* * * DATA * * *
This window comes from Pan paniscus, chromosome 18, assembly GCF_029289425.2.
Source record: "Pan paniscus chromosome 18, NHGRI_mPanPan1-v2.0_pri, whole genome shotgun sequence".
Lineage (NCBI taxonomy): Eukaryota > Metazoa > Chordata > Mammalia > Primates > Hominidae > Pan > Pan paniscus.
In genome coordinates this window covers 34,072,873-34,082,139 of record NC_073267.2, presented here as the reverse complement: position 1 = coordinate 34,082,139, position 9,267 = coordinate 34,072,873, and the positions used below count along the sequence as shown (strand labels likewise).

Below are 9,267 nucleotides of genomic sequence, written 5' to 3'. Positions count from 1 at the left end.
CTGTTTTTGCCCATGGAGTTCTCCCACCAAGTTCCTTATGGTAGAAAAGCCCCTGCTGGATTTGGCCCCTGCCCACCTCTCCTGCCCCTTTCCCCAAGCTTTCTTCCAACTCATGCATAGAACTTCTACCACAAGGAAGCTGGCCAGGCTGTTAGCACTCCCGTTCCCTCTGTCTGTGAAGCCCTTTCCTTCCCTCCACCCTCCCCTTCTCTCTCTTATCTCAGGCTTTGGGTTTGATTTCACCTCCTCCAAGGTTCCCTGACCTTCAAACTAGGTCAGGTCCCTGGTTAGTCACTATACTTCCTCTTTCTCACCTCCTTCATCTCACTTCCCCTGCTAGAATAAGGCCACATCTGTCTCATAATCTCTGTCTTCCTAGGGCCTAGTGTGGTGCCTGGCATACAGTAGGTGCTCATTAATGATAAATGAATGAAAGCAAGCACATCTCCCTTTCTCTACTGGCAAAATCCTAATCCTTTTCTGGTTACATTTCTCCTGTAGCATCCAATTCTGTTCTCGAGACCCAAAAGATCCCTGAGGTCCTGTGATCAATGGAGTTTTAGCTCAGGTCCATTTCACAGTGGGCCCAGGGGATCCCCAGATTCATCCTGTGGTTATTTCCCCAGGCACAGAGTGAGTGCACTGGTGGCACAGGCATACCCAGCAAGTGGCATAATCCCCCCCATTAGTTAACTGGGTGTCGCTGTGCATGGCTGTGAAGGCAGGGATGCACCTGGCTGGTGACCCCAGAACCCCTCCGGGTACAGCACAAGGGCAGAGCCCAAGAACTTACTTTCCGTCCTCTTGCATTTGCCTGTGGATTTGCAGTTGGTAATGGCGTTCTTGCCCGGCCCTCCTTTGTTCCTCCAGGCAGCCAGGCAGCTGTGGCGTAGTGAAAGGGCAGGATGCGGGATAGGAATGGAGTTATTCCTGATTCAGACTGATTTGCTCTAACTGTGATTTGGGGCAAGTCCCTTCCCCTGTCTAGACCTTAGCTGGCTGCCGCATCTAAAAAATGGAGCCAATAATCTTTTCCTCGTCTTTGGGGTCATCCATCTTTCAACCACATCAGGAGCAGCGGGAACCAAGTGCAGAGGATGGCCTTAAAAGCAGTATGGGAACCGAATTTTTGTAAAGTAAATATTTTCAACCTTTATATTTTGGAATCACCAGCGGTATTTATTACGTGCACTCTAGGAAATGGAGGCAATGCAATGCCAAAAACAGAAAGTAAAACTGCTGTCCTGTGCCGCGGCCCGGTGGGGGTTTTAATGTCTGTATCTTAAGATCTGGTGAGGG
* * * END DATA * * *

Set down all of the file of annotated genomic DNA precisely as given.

This window comes from Pan paniscus, chromosome 18, assembly GCF_029289425.2.
Source record: "Pan paniscus chromosome 18, NHGRI_mPanPan1-v2.0_pri, whole genome shotgun sequence".
Lineage (NCBI taxonomy): Eukaryota > Metazoa > Chordata > Mammalia > Primates > Hominidae > Pan > Pan paniscus.
In genome coordinates this window covers 34,072,873-34,082,139 of record NC_073267.2, presented here as the reverse complement: position 1 = coordinate 34,082,139, position 9,267 = coordinate 34,072,873, and the positions used below count along the sequence as shown (strand labels likewise).

Below are 9,267 nucleotides of genomic sequence, written 5' to 3'. Positions count from 1 at the left end.
CTGTTTTTGCCCATGGAGTTCTCCCACCAAGTTCCTTATGGTAGAAAAGCCCCTGCTGGATTTGGCCCCTGCCCACCTCTCCTGCCCCTTTCCCCAAGCTTTCTTCCAACTCATGCATAGAACTTCTACCACAAGGAAGCTGGCCAGGCTGTTAGCACTCCCGTTCCCTCTGTCTGTGAAGCCCTTTCCTTCCCTCCACCCTCCCCTTCTCTCTCTTATCTCAGGCTTTGGGTTTGATTTCACCTCCTCCAAGGTTCCCTGACCTTCAAACTAGGTCAGGTCCCTGGTTAGTCACTATACTTCCTCTTTCTCACCTCCTTCATCTCACTTCCCCTGCTAGAATAAGGCCACATCTGTCTCATAATCTCTGTCTTCCTAGGGCCTAGTGTGGTGCCTGGCATACAGTAGGTGCTCATTAATGATAAATGAATGAAAGCAAGCACATCTCCCTTTCTCTACTGGCAAAATCCTAATCCTTTTCTGGTTACATTTCTCCTGTAGCATCCAATTCTGTTCTCGAGACCCAAAAGATCCCTGAGGTCCTGTGATCAATGGAGTTTTAGCTCAGGTCCATTTCACAGTGGGCCCAGGGGATCCCCAGATTCATCCTGTGGTTATTTCCCCAGGCACAGAGTGAGTGCACTGGTGGCACAGGCATACCCAGCAAGTGGCATAATCCCCCCCATTAGTTAACTGGGTGTCGCTGTGCATGGCTGTGAAGGCAGGGATGCACCTGGCTGGTGACCCCAGAACCCCTCCGGGTACAGCACAAGGGCAGAGCCCAAGAACTTACTTTCCGTCCTCTTGCATTTGCCTGTGGATTTGCAGTTGGTAATGGCGTTCTTGCCCGGCCCTCCTTTGTTCCTCCAGGCAGCCAGGCAGCTGTGGCGTAGTGAAAGGGCAGGATGCGGGATAGGAATGGAGTTATTCCTGATTCAGACTGATTTGCTCTAACTGTGATTTGGGGCAAGTCCCTTCCCCTGTCTAGACCTTAGCTGGCTGCCGCATCTAAAAAATGGAGCCAATAATCTTTTCCTCGTCTTTGGGGTCATCCATCTTTCAACCACATCAGGAGCAGCGGGAACCAAGTGCAGAGGATGGCCTTAAAAGCAGTATGGGAACCGAATTTTTGTAAAGTAAATATTTTCAACCTTTATATTTTGGAATCACCAGCGGTATTTATTACGTGCACTCTAGGAAATGGAGGCAATGCAATGCCAAAAACAGAAAGTAAAACTGCTGTCCTGTGCCGCGGCCCGGTGGGGGTTTTAATGTCTGTATCTTAAGATCTGGTGAGGG